Most people join clubs because someone asks them to. Beyond sharing your personal experience, you'll be a better recruiter if you can answer questions about Kiwanis and why the work is important. Bring people together to help children with your enthusiasm and your knowledge about Kiwanis.


Defining statement:

Kiwanis International is a global organization of volunteers dedicated to changing the world one child and one community at a time.


Objects of Kiwanis

The six permanent Objects of Kiwanis International were approved by Kiwanis club delegates at the 1924 Convention in Denver, Colorado. Through the succeeding decades, they have remained unchanged.

To give primacy to the human and spiritual rather than to the material values of life.

To encourage the daily living of the Golden Rule in all human relationships.

To promote the adoption and the application of higher social, business, and professional standards.

To develop, by precept and example, a more intelligent, aggressive, and serviceable citizenship.

To provide, through Kiwanis clubs, a practical means to form enduring friendships, to render altruistic service, and to build better communities.

To cooperate in creating and maintaining that sound public opinion and high idealism which make possible the increase of righteousness, justice, patriotism, and goodwill.


Objects of the Kiwanis Family

Kiwanis Family

Children learn by doing. Through the Kiwanis Service Leadership Programs, young people experience the reward of helping others and improving their own communities. They develop values based on selflessness and leadership skills based on teamwork. With your help, they will grow into caring, successful adults and lifelong Kiwanians.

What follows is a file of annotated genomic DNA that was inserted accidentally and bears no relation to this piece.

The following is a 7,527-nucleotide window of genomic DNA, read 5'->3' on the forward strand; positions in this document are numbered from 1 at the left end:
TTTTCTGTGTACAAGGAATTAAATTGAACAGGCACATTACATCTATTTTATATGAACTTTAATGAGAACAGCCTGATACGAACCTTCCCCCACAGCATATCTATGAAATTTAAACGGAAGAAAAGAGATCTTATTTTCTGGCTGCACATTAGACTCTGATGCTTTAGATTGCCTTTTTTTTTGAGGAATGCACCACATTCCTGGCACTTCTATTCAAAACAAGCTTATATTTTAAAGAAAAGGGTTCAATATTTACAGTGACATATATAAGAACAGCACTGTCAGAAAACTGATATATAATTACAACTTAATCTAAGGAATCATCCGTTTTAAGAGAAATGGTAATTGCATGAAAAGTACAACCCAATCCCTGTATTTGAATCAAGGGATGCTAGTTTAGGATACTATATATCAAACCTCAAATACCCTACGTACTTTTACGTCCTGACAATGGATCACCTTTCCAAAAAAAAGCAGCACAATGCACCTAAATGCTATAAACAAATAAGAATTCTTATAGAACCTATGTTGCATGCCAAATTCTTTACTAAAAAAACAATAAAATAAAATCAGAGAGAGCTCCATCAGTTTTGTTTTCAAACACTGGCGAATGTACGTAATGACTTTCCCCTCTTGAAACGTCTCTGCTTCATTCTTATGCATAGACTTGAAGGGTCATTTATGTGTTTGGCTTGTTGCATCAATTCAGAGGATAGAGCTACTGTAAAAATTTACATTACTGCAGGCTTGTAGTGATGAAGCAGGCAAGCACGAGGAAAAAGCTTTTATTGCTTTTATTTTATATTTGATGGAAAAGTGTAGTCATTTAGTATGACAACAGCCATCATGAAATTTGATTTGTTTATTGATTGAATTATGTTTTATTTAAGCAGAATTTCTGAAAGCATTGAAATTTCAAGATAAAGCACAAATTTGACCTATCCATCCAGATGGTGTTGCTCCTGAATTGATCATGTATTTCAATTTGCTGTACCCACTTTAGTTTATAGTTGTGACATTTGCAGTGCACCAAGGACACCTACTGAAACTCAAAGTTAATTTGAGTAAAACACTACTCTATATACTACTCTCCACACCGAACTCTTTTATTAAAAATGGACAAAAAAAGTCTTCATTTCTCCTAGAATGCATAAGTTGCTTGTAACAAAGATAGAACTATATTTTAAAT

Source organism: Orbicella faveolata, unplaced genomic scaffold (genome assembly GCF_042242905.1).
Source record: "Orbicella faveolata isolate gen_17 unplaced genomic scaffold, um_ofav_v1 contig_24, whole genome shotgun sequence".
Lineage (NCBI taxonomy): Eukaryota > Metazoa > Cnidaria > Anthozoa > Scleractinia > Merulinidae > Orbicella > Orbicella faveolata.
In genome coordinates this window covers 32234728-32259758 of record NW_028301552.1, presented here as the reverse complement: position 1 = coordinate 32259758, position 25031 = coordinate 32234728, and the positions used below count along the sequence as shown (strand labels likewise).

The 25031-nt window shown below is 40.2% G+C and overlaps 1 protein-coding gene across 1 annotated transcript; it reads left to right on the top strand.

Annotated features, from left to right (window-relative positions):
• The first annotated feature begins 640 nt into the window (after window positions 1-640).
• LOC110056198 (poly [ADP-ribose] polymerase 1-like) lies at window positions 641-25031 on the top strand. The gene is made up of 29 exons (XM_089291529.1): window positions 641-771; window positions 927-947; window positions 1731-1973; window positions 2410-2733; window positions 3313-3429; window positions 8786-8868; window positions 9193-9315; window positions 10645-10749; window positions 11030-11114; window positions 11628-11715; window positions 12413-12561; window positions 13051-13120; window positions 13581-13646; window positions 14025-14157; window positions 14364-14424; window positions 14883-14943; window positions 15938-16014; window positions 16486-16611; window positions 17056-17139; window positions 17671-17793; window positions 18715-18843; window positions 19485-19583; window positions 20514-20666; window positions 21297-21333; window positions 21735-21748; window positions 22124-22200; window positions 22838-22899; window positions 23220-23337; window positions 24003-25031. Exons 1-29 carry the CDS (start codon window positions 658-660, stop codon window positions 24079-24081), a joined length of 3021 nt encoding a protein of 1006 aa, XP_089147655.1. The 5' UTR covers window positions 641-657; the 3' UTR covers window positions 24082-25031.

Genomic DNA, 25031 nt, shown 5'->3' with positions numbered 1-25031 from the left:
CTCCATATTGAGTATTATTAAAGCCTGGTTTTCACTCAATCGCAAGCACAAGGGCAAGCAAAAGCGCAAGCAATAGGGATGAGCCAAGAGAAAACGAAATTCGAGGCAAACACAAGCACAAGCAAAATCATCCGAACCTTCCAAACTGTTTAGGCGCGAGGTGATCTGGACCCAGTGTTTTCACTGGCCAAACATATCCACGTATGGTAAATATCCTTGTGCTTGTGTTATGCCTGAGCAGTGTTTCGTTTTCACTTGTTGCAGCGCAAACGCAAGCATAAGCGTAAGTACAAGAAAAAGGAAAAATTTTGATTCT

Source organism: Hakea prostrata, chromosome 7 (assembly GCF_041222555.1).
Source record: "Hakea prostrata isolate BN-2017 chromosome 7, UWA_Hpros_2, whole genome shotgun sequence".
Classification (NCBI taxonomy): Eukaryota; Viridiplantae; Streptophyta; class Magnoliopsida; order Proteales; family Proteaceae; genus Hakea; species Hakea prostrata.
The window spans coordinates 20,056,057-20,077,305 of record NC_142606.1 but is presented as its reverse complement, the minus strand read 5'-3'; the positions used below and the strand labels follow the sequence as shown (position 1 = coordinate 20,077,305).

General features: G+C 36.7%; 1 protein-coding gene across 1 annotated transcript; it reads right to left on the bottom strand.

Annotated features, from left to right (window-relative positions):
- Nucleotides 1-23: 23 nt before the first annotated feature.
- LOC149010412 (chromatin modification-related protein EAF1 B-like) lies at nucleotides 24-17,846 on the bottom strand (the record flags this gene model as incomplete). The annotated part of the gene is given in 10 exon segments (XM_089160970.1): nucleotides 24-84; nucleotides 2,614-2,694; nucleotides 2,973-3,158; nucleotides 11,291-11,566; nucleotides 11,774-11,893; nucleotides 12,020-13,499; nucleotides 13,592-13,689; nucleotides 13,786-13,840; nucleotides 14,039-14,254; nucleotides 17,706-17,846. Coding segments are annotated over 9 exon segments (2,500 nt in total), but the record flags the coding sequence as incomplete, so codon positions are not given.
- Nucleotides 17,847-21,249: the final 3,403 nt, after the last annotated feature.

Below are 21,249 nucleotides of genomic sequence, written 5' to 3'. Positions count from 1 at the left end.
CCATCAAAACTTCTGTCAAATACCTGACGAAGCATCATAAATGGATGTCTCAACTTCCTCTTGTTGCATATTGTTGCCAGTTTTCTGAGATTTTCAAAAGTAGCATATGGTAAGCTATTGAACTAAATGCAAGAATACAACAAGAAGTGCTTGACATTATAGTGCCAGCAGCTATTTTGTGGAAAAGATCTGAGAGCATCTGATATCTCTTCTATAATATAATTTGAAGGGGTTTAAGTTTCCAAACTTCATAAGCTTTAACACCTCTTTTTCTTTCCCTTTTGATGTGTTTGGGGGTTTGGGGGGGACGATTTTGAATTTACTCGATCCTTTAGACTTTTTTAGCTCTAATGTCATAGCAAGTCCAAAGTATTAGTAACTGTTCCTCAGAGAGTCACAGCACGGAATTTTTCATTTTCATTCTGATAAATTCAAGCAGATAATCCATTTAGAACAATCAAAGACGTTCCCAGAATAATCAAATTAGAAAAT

K-Kids: In Kiwanis Kids, elementary students conduct their own service projects.

Terrific Kids promotes character. Students work to improve behavior, attendance, schoolwork , or relationships with peers.

Bring Up Grades recognizes students who work hard to improve their grades,and keep them there.

Builders Club: More than 40,000 young teens run their own Kiwanis-sponsored clubs, improving communities and helping others in 5 countries.

Key Club: High school students in 24 countries protect the rights of children in their communities. Governors, executives and a former U.S. president credit Key Club with their first taste of leadership.

Key Leader: The next extraordinary step for high school student leaders.

Circle K International: This program is based on service, leadership and fellowship on more than 500 university campuses worldwide.

Aktion Club: Adults living with disabilities in more than 200 clubs in seven nations develop initiative and leadership skills through hands-on service. These adults return to the community the benefits, help, and caring they have received.

Kiwanis Junior clubs are recognized in Europe and help to share the Kiwanis service experience with younger adults, ages 18-35. Kiwanis Junior became an official program in 1992 and now includes more than 50 clubs.